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US military finally allows women to enter combat

Reed Schneider, Opinion Editor
February 6, 2013
Filed under Opinion

Defense Secretary Leon Panetta is lifting the military’s official ban on women in combat. This decision overturns a 1994 Pentagon rule restricting women from artillery, armor, infantry and other such combat roles, according to the New York Times.

It’s taken a bit too long for our government to realize women deserve equal rights in all areas of profession. A factory can be a dangerous place, but management wouldn’t dare refuse a position based on gender. They would be sued.

That’s exactly what happened to the government. Two federal lawsuits were filed last year challenging the Pentagon’s ban, according to the Huffington Post. This, along with studies and surveys done that proved no ill effect on soldiers’ performance and morale, helped put pressure on officials to overturn the policy.

Equal rights are imperative when taking into consideration America’s evolving definition of freedom, so why did it take until this year to implement it in the force that fights for it? Even with the turnover, there’s still resistance. Put simply, the resistance is composed of people with general concepts on what women should and shouldn’t do.

A prime example would be the leadership of a conservative Christian group, the Family Research Council. According to the New York Times, a statement was sent out with Jerry Boykin, a retired three-star general with a long career in special operations forces. In the statement, he refers to the lifting of the ban as a social experiment.

“This decision to integrate the genders in these units places additional and unnecessary burdens on leaders at all levels,” Boykin said. “While their focus must remain on winning the battles and protecting their troops, they will now have the distraction of having to provide some separation of the genders during fast moving and deadly situations.”

That’s a derogatory oversimplification of the matter and is primarily based on theory. If a person can complete the rigorous training required for a special operations force, whether it be a woman or a man, the leader shouldn’t need to separate the genders afterward.

Former Army officer Shelly Burgoyne used to believe the same things Boykin believes. In a letter to the Washington Times, Burgoyne reveals the change in opinion after serving with combat units with women.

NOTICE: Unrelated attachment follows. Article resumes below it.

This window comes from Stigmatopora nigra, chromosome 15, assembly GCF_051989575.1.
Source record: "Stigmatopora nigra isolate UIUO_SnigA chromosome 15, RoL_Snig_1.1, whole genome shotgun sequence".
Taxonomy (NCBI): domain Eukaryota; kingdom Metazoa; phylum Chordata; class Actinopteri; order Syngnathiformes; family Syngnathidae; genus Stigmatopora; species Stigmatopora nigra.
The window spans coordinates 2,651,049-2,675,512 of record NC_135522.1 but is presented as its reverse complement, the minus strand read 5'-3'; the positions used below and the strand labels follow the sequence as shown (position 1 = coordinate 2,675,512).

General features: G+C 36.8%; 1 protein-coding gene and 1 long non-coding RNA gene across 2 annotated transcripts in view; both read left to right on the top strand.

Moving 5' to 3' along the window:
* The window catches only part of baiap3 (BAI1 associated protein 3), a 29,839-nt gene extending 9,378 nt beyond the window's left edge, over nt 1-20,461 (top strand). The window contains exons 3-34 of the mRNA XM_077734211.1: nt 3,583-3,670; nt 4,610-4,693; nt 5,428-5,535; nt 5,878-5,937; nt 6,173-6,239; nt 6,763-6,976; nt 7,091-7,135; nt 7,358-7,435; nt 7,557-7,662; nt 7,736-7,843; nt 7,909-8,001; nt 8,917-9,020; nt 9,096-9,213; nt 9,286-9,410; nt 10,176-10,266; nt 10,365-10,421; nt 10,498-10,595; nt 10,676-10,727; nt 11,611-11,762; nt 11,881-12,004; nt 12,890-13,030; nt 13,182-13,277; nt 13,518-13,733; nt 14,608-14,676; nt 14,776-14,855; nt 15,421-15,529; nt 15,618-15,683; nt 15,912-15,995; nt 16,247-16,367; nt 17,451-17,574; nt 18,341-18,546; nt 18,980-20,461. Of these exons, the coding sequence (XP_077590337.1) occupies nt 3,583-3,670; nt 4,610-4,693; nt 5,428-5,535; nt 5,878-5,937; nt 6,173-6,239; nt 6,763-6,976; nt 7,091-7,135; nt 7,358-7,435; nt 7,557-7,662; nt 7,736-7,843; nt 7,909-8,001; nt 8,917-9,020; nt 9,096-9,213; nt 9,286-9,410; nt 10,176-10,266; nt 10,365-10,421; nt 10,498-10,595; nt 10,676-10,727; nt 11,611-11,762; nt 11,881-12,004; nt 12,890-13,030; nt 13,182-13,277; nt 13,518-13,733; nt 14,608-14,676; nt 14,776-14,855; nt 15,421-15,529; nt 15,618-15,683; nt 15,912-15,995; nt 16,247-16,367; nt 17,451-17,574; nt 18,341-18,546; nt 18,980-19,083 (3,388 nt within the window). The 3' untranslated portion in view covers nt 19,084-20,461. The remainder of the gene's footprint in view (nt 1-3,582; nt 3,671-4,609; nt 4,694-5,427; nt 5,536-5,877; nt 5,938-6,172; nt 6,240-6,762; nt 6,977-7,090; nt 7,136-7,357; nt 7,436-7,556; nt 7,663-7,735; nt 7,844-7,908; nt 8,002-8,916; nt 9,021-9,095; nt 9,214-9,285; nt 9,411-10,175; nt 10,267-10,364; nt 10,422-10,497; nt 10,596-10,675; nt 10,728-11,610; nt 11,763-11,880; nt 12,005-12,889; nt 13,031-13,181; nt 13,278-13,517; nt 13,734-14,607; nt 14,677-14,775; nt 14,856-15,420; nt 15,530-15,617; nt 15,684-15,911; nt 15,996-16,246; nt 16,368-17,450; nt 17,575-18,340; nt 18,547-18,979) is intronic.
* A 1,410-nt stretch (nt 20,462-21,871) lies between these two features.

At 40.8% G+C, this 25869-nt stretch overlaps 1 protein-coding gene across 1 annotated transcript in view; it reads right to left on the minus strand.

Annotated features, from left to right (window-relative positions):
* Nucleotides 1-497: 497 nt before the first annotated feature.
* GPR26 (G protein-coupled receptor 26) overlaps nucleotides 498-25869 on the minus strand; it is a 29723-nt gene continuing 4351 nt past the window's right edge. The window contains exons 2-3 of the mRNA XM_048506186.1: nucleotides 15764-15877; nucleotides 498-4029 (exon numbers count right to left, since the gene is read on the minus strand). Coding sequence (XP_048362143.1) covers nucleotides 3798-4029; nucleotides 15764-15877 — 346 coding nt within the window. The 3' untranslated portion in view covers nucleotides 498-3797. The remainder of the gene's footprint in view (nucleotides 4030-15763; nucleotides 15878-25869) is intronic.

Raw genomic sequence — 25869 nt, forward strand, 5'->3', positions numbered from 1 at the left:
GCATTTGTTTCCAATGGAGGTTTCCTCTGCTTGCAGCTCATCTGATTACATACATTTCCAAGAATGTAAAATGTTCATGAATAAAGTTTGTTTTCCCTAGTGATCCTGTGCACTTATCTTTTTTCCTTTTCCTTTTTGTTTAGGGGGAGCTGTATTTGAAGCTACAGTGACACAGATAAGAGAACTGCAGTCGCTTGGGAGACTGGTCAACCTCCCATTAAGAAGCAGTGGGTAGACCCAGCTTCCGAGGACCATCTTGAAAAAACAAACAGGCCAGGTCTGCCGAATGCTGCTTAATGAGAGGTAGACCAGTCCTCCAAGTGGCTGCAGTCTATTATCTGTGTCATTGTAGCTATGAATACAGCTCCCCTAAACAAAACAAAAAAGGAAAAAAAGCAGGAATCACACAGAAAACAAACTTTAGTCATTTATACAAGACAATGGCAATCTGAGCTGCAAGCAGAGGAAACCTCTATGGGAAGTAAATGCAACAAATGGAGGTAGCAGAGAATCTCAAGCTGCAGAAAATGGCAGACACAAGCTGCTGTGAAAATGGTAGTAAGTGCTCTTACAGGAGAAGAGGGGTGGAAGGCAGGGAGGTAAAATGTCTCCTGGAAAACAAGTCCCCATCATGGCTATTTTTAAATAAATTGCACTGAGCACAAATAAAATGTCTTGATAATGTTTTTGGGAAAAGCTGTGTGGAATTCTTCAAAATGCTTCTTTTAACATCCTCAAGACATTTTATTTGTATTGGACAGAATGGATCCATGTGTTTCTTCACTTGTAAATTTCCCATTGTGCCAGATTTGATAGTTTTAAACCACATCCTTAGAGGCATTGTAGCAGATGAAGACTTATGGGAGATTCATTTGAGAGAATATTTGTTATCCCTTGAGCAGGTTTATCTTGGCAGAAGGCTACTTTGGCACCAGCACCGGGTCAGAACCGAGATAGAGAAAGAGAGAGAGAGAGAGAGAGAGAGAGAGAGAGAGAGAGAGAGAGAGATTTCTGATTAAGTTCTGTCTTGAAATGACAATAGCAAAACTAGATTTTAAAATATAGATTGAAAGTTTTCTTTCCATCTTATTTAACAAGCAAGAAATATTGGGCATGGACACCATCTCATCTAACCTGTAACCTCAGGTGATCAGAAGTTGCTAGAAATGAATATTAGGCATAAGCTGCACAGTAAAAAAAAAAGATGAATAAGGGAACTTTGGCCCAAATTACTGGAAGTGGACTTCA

“Experience trumps theory every time,” Burgoyne said. “And when it does, intelligent humans must begin to change their minds.”

With both Republicans and Democrats endorsing the lifting of the ban, it looks like Panetta’s new initiative will pass, according to the New York Times. The plan doesn’t require a final decision from the services until January 2016, but a military official said the change would be implemented as quickly as possible. Panetta’s decision could open more than 230,000 new jobs to women, according to the Huffington Post.

Considering how long it took the military to realize the opportunities women were being denied, it’s surprising that there’s still some political hesitation. Any male or female that joins the Army or its specific divisions gets trained regardless of gender. Lifting the ban isn’t forcing women to join the armed forces. It’s giving them the opportunities to gain combat experience, advance in ranks and fight for freedom in ways they weren’t previously allowed because of a stereotype.

In the conclusion of Burgoyne’s letter, Panetta’s decision is described as a life-altering point for women in the military and a little scary for some men.

“But mostly it seems that talking heads and politicians with absolutely zero combat experience are the ones with all the reasons why women should not serve in combat units,” Burgoyne said.

Burgoyne is definitely onto something. While diversity has been an ever-growing fact in our government, old white men still hold majority, but Panetta lifted the ban on women in combat. He proved outdated and biased laws can be overturned. Panetta’s decision is a definitive step toward true equal rights.